NICER ISAS

Tax free income and gains are just a click away




TAX-FREE INCOME AND GAINS ARE JUST A CLICK AWAY. THE MOST FLEXIBLE TAX SHELTER JUST BECAME EVEN NICER BUT ANNUAL ALLOWANCES MEAN WHAT THEY SAY: USE THEM OR LOSE THEM.  WORDS BY IAN COWIE.

You don’t need to go offshore to place your savings and investments beyond the grasp of the taxman.

Yes, you may have guessed, I am talking about the individual savings account or ISA: a simple and convenient wrapper that can be used to shelter a wide range of assets from the beady eyes of HM Revenue & Customs.  The ISA annual allowance – or the maximum every adult can save or invest each year in this tax haven – jumped by nearly a third to £20,000 on April 6, 2017 and has been frozen at this level.

So it makes sense to find out more about the new, nicer ISA. Because every adult has their own annual ISA allowance, a married couple or any other pair of people aged 18 or more may shelter £40,000 here this year – or a total of £200,000 over the next five years, assuming the rules remain as they are.  Currently any income or capital gains you receive from an ISA will be free of any further liability to income tax or capital gains tax, whatever your individual circumstances.

ISAs are more flexible than, say, pensions where withdrawals cannot usually be made before the saver reaches 55 years of age. In many ways, ISAs and pensions are mirror images of each other, with tax relief on the latter being received on the way in – when contributions are made – and tax relief on the former being received on the way out, when money is withdrawn.

Cash deposits can be regarded as risk-free in the short term because banks and building societies guarantee to return your original capital; the Financial Services Compensation Scheme can pay depositors 100% of losses up to £85,000 per person.

However, while interest rates remain at or near all-time-lows, many deposit accounts fail to pay sufficient returns to match the rate at which inflation is eroding the real value or purchasing power of money. This means that while you can be confident of getting back £1,000 for every £1,000 deposited, its real value may shrink over the medium to long term because of the insidious effect of inflation.

So it may be worth considering accepting some higher degree of risk in order to seek higher returns to preserve or increase the real value of your savings and investments.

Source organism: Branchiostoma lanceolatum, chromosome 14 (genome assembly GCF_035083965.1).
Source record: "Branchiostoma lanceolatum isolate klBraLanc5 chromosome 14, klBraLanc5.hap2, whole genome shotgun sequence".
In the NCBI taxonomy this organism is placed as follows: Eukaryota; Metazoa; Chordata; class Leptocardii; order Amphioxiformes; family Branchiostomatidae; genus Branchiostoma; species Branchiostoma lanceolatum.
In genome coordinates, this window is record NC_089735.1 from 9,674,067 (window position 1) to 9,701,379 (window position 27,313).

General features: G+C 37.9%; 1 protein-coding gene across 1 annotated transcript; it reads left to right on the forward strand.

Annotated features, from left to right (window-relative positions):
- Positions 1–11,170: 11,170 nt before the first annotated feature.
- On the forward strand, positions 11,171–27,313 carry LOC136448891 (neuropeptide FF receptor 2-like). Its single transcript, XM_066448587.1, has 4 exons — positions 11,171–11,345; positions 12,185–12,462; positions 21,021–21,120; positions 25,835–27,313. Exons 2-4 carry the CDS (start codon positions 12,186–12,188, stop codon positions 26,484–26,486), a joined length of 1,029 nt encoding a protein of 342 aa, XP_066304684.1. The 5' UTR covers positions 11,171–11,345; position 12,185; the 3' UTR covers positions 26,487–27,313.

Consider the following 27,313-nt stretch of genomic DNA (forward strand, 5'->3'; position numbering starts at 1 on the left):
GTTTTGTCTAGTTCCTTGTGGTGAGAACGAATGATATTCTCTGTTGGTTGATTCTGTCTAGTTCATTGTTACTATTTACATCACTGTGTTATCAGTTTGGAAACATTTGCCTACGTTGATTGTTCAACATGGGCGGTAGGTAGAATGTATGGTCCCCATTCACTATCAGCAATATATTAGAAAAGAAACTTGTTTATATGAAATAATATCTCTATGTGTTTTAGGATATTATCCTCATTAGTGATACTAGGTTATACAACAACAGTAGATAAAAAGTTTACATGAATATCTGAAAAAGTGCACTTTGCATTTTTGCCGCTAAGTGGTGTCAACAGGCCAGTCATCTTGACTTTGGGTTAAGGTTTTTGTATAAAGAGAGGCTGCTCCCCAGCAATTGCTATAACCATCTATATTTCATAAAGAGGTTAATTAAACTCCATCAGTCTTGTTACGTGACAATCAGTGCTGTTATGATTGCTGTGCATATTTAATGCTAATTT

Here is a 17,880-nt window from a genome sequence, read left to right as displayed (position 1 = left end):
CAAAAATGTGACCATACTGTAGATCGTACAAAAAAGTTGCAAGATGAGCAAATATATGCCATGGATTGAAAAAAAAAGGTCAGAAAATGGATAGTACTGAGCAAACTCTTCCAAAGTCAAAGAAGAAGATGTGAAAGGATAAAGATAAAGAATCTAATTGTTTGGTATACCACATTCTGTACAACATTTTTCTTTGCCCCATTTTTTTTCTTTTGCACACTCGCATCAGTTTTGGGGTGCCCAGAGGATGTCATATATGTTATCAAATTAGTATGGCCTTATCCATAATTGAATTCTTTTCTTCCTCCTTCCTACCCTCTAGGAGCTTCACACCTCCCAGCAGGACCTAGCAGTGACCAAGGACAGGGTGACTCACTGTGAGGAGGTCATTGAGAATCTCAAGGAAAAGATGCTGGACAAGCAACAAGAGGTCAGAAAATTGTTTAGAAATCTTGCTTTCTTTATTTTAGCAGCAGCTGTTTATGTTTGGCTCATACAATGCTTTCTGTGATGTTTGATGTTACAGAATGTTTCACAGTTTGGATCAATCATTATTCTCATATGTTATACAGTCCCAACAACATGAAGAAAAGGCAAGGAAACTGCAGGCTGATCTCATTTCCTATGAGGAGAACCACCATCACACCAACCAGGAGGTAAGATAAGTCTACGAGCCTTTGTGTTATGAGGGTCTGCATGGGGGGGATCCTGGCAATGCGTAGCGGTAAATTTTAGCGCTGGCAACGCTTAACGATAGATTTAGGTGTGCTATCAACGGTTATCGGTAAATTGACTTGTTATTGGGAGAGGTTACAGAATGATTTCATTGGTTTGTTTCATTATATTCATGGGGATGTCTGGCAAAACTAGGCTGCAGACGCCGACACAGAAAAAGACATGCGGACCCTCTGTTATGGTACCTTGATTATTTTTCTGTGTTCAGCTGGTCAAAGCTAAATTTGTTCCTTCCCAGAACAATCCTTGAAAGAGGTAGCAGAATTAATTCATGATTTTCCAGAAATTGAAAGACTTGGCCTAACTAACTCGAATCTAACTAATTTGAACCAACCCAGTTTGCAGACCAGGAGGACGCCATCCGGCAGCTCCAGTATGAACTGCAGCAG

It is very important to remember that share prices can fall without warning and you may get back less than you invest in the stock market. While the past is not necessarily a guide to the future, history does provide food for thought for people who can afford to accept some degree of risk in pursuit of real returns.

Comprehensive analysis of investment performance over the last century or more shows that shares reflecting the broad composition of the London Stock Exchange tended to deliver higher returns than deposits over the medium to long term.

Specifically, shares beat deposits in three-quarters of all the periods of five consecutive years since 1899. The probability of shares delivering higher returns than deposits increased over longer periods of time so that, for example, over any period of 10 years shares did best more than 90% of the time.

Volatility – or the tendency for share prices to fall without warning – remains a worry. So, to avoid the risk that you may be forced to sell during a temporary downturn, you should only invest money in a stock market ISA that you can afford to keep invested for five years or more.

"THE MORE TIME YOU GIVE YOUR ISA TO GROW, THE MORE SATISFYING THE RESULTS ARE LIKELY TO BE."

The sooner you consider getting started, saving and investing in an ISA, the sooner you can start to benefit from this tax shelter. Even making your ISA investment near the start of the tax year – which begins on April 6 – rather than waiting until the following spring can have a surprisingly beneficial effect.

John Butters, Chief Investment Officer at Weatherbys Private Bank, calculates that if a standard 4% per annum investment return is achieved, investing your ISA allowance at the start of each tax year over a decade will produce a fund worth nearly £10,000 more than if the same sums are invested with the same returns at the end of each tax year. Over 20 years, the difference would be £24,000.

That’s a bigger reward for ‘early bird’ ISA investors than you might expect and demonstrates the value of considering action without unnecessary delay. To return to where we began and the importance of taking a ‘timely and methodical approach’ to the new nicer ISA, it’s worth emphasising that the allowance is annual and expires each year at midnight on April 5.

You cannot go back to make use of earlier years’ unused ISA allowances.   So, when it comes to making the most of this flexible tax shelter, it really is a case of use it or lose it.

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